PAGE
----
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Vergara, Aaron Charles S12-18

EngAcad 04/02/19

Position Paper on Collaborative Learning

Collaborative learning, also coined as cooperative learning, is a broad term defining a wide

range of academic approaches that involves the collective effort of students in order to form a

mutually accepted solution. This process revolves around academic learning gained through

intellectual experiences, which are developed by student peer discussions rather than the typical

teacher-centered lectures given in classrooms. The method has gained widespread attention and

has been utilized by various schools and universities as a useful strategy for students to address

academic competencies in their learning curriculums. However, it is also stated that this teaching

method has negative drawbacks, such as interpersonal conflicts, scapegoating, and free-riding,

which in return, minimizes the productivity levels expected from a collaborative work. Although

today’s academic curriculums utilize collaborative work as an efficient way of developing

educational prowess, it is evident that the method is highly flawed, discouraging students from

effectively addressing their academic competencies.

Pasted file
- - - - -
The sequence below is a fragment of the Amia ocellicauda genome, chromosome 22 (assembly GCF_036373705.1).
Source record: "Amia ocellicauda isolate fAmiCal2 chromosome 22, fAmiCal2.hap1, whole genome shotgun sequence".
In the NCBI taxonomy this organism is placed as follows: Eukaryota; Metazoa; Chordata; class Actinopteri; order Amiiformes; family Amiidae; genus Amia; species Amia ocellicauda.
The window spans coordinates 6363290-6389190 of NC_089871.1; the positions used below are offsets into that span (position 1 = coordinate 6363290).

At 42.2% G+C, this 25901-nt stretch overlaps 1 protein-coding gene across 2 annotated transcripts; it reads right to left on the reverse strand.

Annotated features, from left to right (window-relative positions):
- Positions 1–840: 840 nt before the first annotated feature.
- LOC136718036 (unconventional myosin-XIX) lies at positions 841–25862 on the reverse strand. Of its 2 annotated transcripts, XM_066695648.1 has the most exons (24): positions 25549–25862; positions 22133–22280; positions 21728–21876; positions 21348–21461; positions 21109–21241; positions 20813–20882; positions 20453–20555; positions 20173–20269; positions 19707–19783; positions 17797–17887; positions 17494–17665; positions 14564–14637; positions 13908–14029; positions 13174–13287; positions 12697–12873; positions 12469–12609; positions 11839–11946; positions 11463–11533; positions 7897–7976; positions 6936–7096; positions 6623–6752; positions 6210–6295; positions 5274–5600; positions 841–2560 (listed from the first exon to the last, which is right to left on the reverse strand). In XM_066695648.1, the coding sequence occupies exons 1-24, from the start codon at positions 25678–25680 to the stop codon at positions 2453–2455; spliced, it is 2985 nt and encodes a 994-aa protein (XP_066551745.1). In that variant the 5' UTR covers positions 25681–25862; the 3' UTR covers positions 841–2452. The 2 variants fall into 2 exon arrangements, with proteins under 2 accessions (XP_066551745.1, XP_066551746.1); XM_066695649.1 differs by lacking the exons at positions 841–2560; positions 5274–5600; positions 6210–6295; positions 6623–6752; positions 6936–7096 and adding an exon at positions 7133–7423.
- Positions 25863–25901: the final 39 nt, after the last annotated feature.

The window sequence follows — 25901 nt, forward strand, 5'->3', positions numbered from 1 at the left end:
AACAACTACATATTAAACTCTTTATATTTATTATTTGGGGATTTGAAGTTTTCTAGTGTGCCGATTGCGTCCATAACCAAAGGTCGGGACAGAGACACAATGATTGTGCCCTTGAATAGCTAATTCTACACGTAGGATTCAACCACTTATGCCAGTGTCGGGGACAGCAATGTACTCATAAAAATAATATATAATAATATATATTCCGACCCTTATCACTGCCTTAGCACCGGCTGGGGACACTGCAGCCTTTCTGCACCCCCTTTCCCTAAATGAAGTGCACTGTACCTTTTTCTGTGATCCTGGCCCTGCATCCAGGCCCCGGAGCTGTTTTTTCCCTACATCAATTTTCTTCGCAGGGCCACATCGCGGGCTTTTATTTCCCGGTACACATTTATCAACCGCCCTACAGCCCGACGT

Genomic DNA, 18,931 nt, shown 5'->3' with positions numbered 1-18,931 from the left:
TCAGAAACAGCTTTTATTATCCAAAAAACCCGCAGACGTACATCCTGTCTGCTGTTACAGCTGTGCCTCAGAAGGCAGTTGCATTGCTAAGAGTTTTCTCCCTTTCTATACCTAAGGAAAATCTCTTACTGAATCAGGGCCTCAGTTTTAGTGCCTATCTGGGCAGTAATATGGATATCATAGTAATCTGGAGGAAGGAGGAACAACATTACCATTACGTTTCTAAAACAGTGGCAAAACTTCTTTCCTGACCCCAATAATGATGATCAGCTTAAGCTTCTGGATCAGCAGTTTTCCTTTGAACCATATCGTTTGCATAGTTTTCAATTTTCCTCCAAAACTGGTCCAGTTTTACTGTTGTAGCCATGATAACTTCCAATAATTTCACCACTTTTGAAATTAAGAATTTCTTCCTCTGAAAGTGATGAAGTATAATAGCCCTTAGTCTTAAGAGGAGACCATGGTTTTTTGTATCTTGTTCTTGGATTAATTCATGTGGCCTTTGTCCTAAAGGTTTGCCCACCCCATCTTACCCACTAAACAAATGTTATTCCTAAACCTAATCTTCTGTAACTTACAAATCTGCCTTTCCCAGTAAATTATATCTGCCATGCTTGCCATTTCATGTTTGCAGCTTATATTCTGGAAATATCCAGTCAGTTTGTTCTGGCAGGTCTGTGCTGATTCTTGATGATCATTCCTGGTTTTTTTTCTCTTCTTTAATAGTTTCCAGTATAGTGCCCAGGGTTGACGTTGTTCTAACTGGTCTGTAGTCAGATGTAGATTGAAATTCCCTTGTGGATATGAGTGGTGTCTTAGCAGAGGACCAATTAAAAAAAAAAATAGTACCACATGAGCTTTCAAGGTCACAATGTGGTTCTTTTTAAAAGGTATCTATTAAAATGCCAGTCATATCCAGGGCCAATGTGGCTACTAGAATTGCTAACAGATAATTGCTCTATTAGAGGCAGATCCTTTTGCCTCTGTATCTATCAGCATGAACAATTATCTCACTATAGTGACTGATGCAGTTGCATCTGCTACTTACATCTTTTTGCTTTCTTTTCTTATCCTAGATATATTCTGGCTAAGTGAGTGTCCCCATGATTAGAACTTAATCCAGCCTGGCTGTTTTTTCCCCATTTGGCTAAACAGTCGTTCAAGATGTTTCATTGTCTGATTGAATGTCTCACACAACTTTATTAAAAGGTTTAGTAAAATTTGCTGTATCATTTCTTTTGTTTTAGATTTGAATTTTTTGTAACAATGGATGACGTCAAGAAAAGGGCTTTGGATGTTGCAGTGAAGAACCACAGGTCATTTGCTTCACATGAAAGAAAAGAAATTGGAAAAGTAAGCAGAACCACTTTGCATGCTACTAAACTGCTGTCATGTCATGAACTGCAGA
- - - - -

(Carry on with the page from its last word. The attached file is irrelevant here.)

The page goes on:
As designed, collaborative learning experiences aim to provide a significant contribution

towards academic progress among students. Some will argue that collaboration is highly

important, as it encourages mutual involvement that aims to achieve common goals (Slavin, 1983;

Sharan et al. 1984). Hence, with the presence of cooperation, higher levels of intellectual output

will be formed compared to an individualist’s work (Vygotsky, 1978). However, despite the said

beneficial effect of effective collaboration, it is not guaranteed that every participating student will

have the same mutual mindset of involvement in order to create the optimal solution. Viewed by

Alexander, Rose & Woodhead (1992), collaborative group works are unproductive, as it leads to

unhealthy discord among students, giving birth to disagreements, and misunderstandings. The
dissension caused by obstructive individual, competitive, and collaborative behaviors results to

an unbalanced work force distribution that places hardworking and motivated students in a work

load disadvantage. Despite this, the pedagogic approach indiscriminately judges students by the

collective output without weighting the work of the individual, causing group hate and fatigue (Holt

et al, 1997).

Cohen (1997) stresses that disagreements are healthy if it does not lead to interpersonal

conflicts. Disputes on an interpersonal level occurs when a member or group of members act in

a way that is opposed to each other, showing a series of disagreements between ideas and

principles. This type of exchange in a collaborative setup disregards the beneficial purpose and

aim of the process, as it denies cooperative work and understanding among co-members towards

a common goal (Rahim, 2010). Furthermore, interpersonal conflict in a school setting increases

due to the amount of young teenage students that display an immature and disruptive behavior.